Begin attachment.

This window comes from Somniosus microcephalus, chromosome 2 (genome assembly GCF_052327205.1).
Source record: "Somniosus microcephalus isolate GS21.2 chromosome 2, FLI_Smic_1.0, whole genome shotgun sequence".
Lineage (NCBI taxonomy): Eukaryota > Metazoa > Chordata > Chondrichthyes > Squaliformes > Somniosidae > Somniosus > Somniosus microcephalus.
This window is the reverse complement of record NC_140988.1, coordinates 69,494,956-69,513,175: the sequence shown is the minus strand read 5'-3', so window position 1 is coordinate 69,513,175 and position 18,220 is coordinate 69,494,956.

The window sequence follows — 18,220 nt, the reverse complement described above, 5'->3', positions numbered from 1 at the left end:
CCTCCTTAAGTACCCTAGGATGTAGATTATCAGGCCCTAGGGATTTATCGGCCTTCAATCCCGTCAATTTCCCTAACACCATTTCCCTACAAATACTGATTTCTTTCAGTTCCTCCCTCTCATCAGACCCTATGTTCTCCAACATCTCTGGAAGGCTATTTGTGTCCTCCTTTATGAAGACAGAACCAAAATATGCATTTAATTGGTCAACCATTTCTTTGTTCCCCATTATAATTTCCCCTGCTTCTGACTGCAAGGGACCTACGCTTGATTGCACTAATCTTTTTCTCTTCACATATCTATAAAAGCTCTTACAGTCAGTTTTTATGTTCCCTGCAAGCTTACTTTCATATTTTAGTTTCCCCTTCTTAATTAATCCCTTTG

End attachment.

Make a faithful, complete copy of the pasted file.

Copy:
This window comes from Somniosus microcephalus, chromosome 2 (genome assembly GCF_052327205.1).
Source record: "Somniosus microcephalus isolate GS21.2 chromosome 2, FLI_Smic_1.0, whole genome shotgun sequence".
Lineage (NCBI taxonomy): Eukaryota > Metazoa > Chordata > Chondrichthyes > Squaliformes > Somniosidae > Somniosus > Somniosus microcephalus.
This window is the reverse complement of record NC_140988.1, coordinates 69,494,956-69,513,175: the sequence shown is the minus strand read 5'-3', so window position 1 is coordinate 69,513,175 and position 18,220 is coordinate 69,494,956.

The window sequence follows — 18,220 nt, the reverse complement described above, 5'->3', positions numbered from 1 at the left end:
CCTCCTTAAGTACCCTAGGATGTAGATTATCAGGCCCTAGGGATTTATCGGCCTTCAATCCCGTCAATTTCCCTAACACCATTTCCCTACAAATACTGATTTCTTTCAGTTCCTCCCTCTCATCAGACCCTATGTTCTCCAACATCTCTGGAAGGCTATTTGTGTCCTCCTTTATGAAGACAGAACCAAAATATGCATTTAATTGGTCAACCATTTCTTTGTTCCCCATTATAATTTCCCCTGCTTCTGACTGCAAGGGACCTACGCTTGATTGCACTAATCTTTTTCTCTTCACATATCTATAAAAGCTCTTACAGTCAGTTTTTATGTTCCCTGCAAGCTTACTTTCATATTTTAGTTTCCCCTTCTTAATTAATCCCTTTG